Heat Wave may have Killed a Billion Sea Animals

July 8, 2021

A thermal image of recently killed mussels in Lighthouse Park in West Vancouver, B.C., captured on June 28. The scale bar on the right shows the hottest and coolest temperatures recorded in the image.  (Chris Harley/University of British Columbia)

In our conversations about “building resilience” against heat waves, I can’t stop thinking about the creatures we’re not able to protect.


Chris Harley walked on to Vancouver’s Kitsilano Beach in late June and smelled death. 

Carpeting the sea rocks were tens of thousands of mussels, clams, sea stars and snails, emitting a putrid odour that hung thick in the heat. 

“I was pretty stunned,” he recalled. 

Harley, a marine biologist at the University of British Columbia, now estimates that last week’s record-breaking heat wave in B.C. may have killed more than one billion seashore animals living along the Salish Sea coastline. 

The findings shine a light on the seismic effects of the heat wave, which has already been linked to hundreds of human deaths and whose ecological toll continues to be unravelled.

As temperatures cracked 40 C in Vancouver, and several degrees higher in B.C.’s Interior, infrared cameras used by Harley’s team recorded temperatures above 50 C on rocky shoreline habitats. (122 F)

Intertidal animals like mussels, which inhabit the area where land and sea meet, can endure temperatures in the high 30s for short periods of time, Harley said. 

But the scorching heat, combined with low tides in the middle of the afternoon, created a dangerous combination for more than six hours at a time.

“A mussel on the shore in some ways is like a toddler left in a car on a hot day,” Harley said.

“They are stuck there until the parent comes back, or in this case, the tide comes back in and there’s very little they can do. They’re at the mercy of the environment. And on Saturday, Sunday, Monday, during the heat wave, it just got so hot that the mussels, there was nothing they could do.” 

Tipped off by the smell on the Sunday morning of the heat wave, Harley and a team of student researchers began to canvas multiple coastlines, including those in West Vancouver and on the Sunshine Coast.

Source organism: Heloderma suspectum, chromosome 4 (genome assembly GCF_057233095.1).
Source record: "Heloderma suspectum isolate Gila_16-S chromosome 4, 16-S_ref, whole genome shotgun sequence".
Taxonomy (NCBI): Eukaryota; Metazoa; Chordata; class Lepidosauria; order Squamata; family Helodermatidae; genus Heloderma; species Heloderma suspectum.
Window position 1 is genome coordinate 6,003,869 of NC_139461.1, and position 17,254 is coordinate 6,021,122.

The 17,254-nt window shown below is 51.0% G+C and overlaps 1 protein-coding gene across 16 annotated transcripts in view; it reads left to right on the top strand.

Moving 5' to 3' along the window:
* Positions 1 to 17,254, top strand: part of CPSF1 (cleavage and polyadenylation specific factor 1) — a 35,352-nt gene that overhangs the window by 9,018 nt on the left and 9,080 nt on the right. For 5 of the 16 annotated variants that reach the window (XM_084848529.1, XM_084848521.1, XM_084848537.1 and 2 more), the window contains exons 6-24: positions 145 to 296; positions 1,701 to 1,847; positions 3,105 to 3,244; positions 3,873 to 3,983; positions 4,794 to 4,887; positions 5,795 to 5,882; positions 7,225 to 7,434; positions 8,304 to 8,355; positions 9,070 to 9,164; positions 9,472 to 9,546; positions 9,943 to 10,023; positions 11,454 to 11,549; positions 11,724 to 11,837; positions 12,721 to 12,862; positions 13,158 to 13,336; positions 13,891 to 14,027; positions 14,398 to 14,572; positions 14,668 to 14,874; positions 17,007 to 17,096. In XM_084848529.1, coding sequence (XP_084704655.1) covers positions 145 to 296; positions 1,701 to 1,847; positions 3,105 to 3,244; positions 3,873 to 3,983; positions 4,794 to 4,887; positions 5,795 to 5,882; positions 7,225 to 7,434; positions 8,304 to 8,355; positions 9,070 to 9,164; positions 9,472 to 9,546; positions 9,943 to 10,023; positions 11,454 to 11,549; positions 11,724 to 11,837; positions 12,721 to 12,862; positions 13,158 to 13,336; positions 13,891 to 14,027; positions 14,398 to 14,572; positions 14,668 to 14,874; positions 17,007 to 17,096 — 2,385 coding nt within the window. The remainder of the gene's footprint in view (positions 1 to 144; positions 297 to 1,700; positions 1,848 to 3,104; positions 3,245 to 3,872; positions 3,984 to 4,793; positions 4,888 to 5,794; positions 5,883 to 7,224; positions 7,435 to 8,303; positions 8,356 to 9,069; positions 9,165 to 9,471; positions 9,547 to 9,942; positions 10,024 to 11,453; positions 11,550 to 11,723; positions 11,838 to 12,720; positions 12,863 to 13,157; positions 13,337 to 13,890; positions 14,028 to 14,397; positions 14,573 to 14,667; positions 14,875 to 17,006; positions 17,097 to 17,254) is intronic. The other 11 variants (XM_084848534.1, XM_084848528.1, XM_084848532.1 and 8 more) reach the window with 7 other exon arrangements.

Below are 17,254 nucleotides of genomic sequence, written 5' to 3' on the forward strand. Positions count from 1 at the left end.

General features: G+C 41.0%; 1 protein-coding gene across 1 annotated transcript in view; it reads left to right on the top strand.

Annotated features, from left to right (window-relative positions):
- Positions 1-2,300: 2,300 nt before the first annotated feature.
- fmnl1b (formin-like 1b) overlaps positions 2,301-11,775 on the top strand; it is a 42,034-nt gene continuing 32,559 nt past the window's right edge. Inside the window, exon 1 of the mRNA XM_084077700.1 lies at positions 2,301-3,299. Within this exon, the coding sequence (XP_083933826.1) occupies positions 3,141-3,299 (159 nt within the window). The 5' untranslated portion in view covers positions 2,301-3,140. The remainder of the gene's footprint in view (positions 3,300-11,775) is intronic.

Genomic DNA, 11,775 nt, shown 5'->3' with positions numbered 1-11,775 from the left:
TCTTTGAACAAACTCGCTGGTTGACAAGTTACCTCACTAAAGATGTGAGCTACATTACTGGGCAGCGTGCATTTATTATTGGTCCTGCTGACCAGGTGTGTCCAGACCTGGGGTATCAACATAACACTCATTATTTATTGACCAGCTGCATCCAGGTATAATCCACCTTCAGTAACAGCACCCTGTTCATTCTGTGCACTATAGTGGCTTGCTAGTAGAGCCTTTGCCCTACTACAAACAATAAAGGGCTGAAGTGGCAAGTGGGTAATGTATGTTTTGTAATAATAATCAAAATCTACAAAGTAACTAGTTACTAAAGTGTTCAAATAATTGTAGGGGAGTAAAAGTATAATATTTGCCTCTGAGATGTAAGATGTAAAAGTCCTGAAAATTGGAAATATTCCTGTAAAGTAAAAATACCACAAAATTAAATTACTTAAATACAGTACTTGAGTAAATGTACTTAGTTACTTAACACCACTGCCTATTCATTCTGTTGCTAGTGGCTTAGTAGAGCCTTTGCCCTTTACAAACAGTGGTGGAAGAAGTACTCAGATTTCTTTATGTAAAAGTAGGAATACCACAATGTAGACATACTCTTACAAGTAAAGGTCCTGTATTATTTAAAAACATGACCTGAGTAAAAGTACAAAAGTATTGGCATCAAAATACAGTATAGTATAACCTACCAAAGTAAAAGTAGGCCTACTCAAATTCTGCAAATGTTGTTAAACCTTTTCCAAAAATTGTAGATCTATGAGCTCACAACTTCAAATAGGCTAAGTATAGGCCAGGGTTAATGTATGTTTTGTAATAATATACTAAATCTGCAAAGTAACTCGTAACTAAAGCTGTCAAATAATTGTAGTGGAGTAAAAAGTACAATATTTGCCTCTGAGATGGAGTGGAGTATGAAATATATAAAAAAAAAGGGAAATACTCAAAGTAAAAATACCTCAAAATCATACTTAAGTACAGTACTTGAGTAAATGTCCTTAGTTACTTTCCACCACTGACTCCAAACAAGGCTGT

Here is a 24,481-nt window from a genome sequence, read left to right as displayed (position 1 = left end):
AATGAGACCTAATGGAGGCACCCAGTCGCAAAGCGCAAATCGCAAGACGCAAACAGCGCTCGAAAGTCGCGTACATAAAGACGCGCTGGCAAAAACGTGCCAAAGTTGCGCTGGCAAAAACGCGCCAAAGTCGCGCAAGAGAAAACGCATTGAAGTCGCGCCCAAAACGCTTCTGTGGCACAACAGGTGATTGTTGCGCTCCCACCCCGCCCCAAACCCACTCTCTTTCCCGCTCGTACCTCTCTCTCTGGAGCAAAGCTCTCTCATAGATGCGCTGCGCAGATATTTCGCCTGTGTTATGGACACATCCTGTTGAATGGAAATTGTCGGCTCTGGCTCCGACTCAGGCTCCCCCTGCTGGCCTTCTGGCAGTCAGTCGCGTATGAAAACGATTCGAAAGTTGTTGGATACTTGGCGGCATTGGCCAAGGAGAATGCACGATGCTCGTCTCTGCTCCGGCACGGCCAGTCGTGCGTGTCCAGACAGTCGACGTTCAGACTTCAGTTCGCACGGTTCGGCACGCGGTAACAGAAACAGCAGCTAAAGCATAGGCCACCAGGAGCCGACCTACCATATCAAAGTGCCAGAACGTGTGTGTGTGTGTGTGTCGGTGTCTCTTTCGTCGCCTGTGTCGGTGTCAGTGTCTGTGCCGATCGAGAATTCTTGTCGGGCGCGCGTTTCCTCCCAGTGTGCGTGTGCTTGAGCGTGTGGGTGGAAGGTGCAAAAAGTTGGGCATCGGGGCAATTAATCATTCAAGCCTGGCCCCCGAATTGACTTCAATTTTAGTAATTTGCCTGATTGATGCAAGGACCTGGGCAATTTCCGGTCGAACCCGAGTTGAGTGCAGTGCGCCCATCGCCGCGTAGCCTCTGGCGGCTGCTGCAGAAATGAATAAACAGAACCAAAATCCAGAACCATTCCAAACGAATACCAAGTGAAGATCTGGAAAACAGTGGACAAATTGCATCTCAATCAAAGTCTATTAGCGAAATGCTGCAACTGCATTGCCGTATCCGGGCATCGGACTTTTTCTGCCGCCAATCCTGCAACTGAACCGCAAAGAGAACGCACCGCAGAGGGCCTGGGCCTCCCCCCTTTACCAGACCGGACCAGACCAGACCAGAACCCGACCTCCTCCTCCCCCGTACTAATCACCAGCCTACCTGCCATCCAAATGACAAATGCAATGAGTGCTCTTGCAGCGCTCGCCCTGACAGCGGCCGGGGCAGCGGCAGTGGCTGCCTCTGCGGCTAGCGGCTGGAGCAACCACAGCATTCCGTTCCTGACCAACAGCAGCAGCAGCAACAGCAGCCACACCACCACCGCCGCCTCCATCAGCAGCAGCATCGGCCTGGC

They discovered endless rows of mussels with dead meat attached inside the shell, along with other dead creatures like sea stars and barnacles. 

Harley calculated the number of dead animals found in small areas and multiplied it by the habitat size in the Salish Sea, which spans from Campbell River, B.C., to Olympia, Wash. 

“You can fit about 2,000 mussels in an area the size of your stovetop,” he said. 

“Imagine how many stovetops you could fit into Stanley Park, and then how many Stanley Parks fit into the Salish Sea. So if you’re losing a few hundred or a few thousand mussels for every major shoreline, that quickly scales up to a very, very large number.” 

The wipe-out will temporarily affect water quality, as mussels and clams help filter the sea, Harley said. 

While the mussel bed will likely recover in a year or two, Harley noted that heat waves will happen more frequently and with greater severity due to climate change.

“Eventually, we just won’t be able to sustain these populations of filter feeders on the shoreline to be anywhere near the extent that we’re used to,” he said. 

Harley said similar discoveries of dead shellfish have already been made in the Strait of Georgia and Washington state. He plans to visit the Gulf Islands and Vancouver Island to confirm seashore deaths in those areas, with the aim of publishing a peer-reviewed paper as early as next year.

The deaths, he said, are a reminder that the environment is suffering severe consequences from extreme weather events. 

“If we don’t like it, then we need to work harder to reduce emissions and take other measures to reduce the effects of climate change.” 


8 Responses to “Heat Wave may have Killed a Billion Sea Animals”

  1. rhymeswithgoalie Says:

    “If we don’t like it, then we need to work harder to reduce emissions and take other measures to reduce the effects of climate change.”

    There’s conflation of a lot of concepts in the term “reduce emissions” (reducing CO2 or all GHGs means lower temperatures, but reducing aerosols would increase temperatures).

    Zeke Hausfather discusses the issue (includes interactive graphs):

  2. J4Zonian Says:

    Regardless of the quality of the science here, the inevitable implications drawn by the lunatic right wing are bullshit.